The Pamphlet Collection of Sir Robert Stout: Volume 72
Treaty with Umtasa
Treaty with Umtasa.
It was not until the following day, the 14th of September, when in the Royal kraal a full indaba (or council) of indunas was held that after lengthy discussion a treaty was signed between myself acting on behalf of the British South Africa Company, and the King of Manika. Before signing the document, it was most carefully explained to Umtasa that if he had at any time granted any treaty or concession to anyone else, the negotiations would be at once closed. And it was only after his repeated assurance that such was not the case, that no treaty of any kind had ever been executed by him, and no concession ever granted to the Portuguese, that the Company's treaty with him was duly signed and formally witnessed by two of his own indunas and some members of my party.
We learnt that some Portuguese connected with the Mozambique Company were established at Massi Kessi, at the foot of the slope of the plateau, and it was stated that the Company claimed a large tract of territory west of Massi Kessi by virtue of a concession from the Portuguese Government.
Umtasa, as I say, was repeatedly asked whether at any time he had ever ceded his country, either to the Portuguese Government or to the directors of the Mozambique Company, and lie as repeatedly denied ever having done so, as also did his chief counsellors. When questioned as to the terms he was on with the Baron de Rezende, the local representative of the Mozambique Company at Massi Kessi he said, "I allow him to live there. He sometimes gives me presents, but I have not given him my country, nor have I ever concluded any treaty with him." Later on he said repeatedly that page 69 the Portuguese held an assegai at his heart, and when pressed for an explanation of this statement affirmed that he was terrorised and compelled to do what the Baron required of him by the threat that if he gave any trouble Gouveia would be called in to invade his territory with a large armed force. There is no doubt that the fear of this Portuguese free-lance, ever looming in the distance, was instrumental in great measure in inducing Umtasa to conclude the treaty he did. It is true that he was evidently very greatly impressed by the fact of a British expedition coming through the Matabele country from the far south, and some of its members so soon finding their way into his own dominions. The whiteness of our skins, as opposed to the dark yellow or black of the Portugese half-castes, and our travelling with horses and pack animals, and without porters and palanquins à la Portugaise, were also a source of great astonishment to him. But the fact he seized upon and grasped at once was undoubtedly the offer of protection by the British South Africa Company both for himself and his people. At the chief's urgent request one policeman and a native interpreter were left with him as representatives of the Company, pending the establishment later on of a regular police post to safeguard the Company's interests in the Manika country, and to protect Umtasa against any attack that might be made upon him.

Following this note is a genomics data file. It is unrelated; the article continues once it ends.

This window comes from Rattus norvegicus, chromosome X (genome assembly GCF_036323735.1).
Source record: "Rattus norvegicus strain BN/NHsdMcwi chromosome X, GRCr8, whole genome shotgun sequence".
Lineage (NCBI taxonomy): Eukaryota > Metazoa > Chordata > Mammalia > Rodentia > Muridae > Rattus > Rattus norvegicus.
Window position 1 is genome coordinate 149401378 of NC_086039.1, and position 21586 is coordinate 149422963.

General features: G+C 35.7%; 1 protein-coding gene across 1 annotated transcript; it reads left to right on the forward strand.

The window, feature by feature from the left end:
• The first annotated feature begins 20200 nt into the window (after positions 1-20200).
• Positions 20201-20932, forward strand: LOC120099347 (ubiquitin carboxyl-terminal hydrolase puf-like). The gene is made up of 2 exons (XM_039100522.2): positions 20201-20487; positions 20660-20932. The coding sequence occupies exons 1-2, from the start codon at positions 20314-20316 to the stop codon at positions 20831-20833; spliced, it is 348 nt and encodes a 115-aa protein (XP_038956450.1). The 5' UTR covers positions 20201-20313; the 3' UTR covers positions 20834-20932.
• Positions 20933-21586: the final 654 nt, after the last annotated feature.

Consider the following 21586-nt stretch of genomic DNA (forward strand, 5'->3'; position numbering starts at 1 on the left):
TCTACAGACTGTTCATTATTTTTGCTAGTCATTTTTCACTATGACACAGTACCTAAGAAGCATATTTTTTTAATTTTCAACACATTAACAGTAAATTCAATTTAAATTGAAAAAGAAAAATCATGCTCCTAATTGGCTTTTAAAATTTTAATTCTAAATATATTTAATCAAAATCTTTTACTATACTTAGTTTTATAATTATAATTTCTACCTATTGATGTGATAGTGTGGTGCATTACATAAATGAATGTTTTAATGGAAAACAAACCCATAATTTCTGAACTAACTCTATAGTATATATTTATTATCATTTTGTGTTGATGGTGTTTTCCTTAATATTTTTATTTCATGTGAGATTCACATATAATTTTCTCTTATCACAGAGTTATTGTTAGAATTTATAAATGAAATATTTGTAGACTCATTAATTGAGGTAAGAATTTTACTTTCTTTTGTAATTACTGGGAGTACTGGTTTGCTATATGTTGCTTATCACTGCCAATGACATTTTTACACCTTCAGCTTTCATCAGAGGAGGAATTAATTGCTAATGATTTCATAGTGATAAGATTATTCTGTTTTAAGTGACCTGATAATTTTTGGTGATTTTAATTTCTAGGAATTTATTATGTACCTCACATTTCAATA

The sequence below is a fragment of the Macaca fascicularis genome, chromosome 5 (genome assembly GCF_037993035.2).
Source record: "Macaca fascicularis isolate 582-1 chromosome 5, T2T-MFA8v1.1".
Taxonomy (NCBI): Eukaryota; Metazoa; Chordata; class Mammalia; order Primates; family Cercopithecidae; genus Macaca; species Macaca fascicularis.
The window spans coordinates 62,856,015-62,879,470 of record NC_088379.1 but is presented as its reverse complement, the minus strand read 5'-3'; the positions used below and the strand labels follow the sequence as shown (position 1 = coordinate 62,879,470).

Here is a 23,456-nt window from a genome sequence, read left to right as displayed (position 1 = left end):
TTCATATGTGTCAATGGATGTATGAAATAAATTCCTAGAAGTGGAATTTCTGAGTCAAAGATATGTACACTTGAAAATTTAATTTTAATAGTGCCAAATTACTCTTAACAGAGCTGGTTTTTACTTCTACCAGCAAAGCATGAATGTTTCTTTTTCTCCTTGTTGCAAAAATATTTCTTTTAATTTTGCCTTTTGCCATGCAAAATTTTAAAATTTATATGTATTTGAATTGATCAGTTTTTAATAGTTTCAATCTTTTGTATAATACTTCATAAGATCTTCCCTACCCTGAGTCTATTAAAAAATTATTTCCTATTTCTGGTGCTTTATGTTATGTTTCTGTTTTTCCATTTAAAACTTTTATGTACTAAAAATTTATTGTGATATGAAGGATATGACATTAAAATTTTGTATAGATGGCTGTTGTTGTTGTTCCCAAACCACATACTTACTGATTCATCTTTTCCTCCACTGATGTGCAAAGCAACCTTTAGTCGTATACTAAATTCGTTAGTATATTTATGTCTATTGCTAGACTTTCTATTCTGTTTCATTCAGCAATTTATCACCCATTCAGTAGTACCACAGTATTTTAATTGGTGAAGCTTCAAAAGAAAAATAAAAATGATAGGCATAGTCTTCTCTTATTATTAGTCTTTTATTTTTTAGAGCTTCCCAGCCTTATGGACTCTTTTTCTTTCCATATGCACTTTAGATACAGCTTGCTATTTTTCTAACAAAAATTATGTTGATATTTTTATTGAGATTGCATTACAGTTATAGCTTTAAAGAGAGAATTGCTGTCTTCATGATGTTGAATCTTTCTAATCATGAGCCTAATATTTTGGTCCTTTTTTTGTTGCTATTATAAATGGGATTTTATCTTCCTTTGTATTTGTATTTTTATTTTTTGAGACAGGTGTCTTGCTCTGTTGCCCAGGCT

The treaty entered into between Umtasa and the British South Africa Company is most comprehensive. It provides that no one can possess lands in Manika except with the consent of the Company in writing; it concedes to the Company complete mineral rights; it gives permission for the construction and establishment of public works and conveniences of all kinds, such as roads, railways, tramways, banks, &c. On the Company's side the king is assured of British protection both for himself and his people, and the payment of an annual subsidy, either in money or in trading goods, at the option of the king. In concluding this treaty the British South Africa Company became possessed of a most valuable addition to Mashonaland.
Independently of Manika bringing the Company nearer to the seaboard (to which it is of such vital importance to have access), and leading up to steps which brought about the treaty of the 11th of June, 1891, by which the navigation of the Zambesi and Shiré was declared free to all nations, and railway communication obtained viâ the Pungwé, the Company secured a territory of undoubted great mineral wealth. From time immemorial "the gold-fields of Manika" have been marked on all maps. Our party passed through page 70 three valleys (watered by the Revue, the Umfuli, and Zambesi Rivers), and we saw hillsides literally honeycombed with old alluvial workings for gold. When these extensive and very numerous workings were made it is impossible to say, but certainly centuries ago. The general opinion is that these shafts and pits, in places fully seventy and eighty feet deep (in many of which trees of good size have grown), were worked by gangs of slave labour under skilled supervision. Large quantities of gold must undoubtedly have been taken out of the country.
The "ancient kingdom of Manika," as it is called, was evidently at one time more extensive than at present. In recent years, however, the area covered by the Manika kingdom proper seems to have undergone some shrinking process, especially on the east Certain of Umtasa's vassals have fallen away—instigated and encouraged by the Portuguese, doubtless—from their lawful ruler. Umtasa himself, as I have said, maintained that he had been "pressed by the assegai of the Portuguese," and no doubt this has been the case with many others less able to take care of themselves